DMX512, DMX512-A, DMX512/RDM, Shownet, ETCNet2, ACN? Sometimes it seems that the labyrinth of lighting control protocols is so complicated that you will need more than a map and a compass to find your way. In fact, all this activity and development is leading us to a new world where interoperability and communication between controllers from all manufacturers will be easier and more transparent than ever before.

Before DMX512, most manufacturers had their own dimmer control protocols that were proprietary and incompatible with other manufacturers' equipment. As the industry grew and shows became more complex, particularly with the advent of moving lights, the need for cross–manufacturer compatibility became critical. In 1986, the USITT Engineering Commission sponsored a session at its Annual Conference in Oakland, California. From that session, a project started that resulted in USITT DMX512 – Digital Data Transmission Standard for Dimmers and Controllers. Minor revisions were made in 1990. The expectation was that proprietary protocols would still be used, but when there was a need to mix manufacturers in a system, users would switch over to DMX512. DMX512 was intended to be a lowest common denominator protocol.

The Evolution of DMX Lighting

DMX lighting was developed as a streaming protocol, as opposed to a command one, for a world where an intelligent controller (the lighting console) sent information to simple devices (Dimmers). Increasingly, we find that there is a need for the devices receiving the DMX signal (Moving Lights, Media Servers, LED Fixtures) to have onboard intelligence, and hence the demand to provide an interactive network will continue to grow. One where commands can be sent to all devices and information about status can be received back. The logical backbone to these future control networks will be Ethernet based systems, where networking infrastructure developed for the mass computer market can be employed, and network and development costs kept to a minimum.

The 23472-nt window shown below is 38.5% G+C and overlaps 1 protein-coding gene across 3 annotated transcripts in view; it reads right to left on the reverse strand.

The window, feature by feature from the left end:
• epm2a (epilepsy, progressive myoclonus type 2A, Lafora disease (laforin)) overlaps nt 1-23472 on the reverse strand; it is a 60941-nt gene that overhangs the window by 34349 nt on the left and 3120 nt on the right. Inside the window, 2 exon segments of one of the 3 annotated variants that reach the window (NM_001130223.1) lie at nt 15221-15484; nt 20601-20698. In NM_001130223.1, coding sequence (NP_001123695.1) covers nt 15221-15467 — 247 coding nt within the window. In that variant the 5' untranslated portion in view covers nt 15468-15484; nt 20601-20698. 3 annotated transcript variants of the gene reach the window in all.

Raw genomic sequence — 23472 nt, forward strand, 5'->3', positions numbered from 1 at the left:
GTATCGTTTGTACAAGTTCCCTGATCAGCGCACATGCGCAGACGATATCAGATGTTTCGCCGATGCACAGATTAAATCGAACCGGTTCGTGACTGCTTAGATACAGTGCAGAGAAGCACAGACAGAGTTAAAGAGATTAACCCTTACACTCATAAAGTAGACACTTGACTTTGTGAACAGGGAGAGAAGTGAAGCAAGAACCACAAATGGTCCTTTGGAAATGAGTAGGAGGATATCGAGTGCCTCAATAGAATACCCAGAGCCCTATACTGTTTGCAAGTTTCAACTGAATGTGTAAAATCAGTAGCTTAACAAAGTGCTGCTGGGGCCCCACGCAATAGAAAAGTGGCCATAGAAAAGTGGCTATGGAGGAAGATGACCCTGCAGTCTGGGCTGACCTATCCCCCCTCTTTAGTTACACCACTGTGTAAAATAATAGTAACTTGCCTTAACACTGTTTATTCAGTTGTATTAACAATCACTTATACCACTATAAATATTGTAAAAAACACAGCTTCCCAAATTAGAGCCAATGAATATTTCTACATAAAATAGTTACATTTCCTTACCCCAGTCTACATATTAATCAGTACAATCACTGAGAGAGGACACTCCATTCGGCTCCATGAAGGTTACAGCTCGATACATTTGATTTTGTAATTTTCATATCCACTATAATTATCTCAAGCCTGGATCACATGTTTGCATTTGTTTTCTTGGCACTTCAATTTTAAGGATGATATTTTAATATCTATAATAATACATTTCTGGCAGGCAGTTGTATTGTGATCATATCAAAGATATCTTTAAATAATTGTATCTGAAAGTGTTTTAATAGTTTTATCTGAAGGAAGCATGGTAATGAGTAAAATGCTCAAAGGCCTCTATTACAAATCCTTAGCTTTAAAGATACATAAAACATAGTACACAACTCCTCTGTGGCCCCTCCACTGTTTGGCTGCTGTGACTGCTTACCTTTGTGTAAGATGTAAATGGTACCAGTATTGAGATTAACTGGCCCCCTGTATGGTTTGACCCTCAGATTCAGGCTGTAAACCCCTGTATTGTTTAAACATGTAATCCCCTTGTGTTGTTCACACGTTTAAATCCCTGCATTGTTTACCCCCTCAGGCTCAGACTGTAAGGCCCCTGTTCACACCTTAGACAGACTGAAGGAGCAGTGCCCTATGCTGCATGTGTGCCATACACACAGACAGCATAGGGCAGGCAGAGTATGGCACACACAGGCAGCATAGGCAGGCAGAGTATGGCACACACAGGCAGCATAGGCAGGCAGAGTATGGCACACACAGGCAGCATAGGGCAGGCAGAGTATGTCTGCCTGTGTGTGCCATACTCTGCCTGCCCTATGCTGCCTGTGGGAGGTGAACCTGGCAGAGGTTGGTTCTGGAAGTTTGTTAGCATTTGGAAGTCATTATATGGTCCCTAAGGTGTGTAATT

The first draft implementations of ACN (The ESTA Architecture for Control Networks) are already in use in the field. This new protocol is intended to provide the next–generation standard for manufacturer interoperable lighting control over high bandwidth networks that support UDP/IP (like Ethernet) and related protocols. This is not to say that DMX lighting is finished however, as many devices in the system will still be DMX controlled and will receive their DMX from Network Nodes that will decode the ACN Data and deliver DMX where required. By working with other leading manufacturers such as ETC and Pathway connectivity, Jands offers DMX lighting distribution and ACN/RDM ready networking tools to ensure your control networks are future proof.

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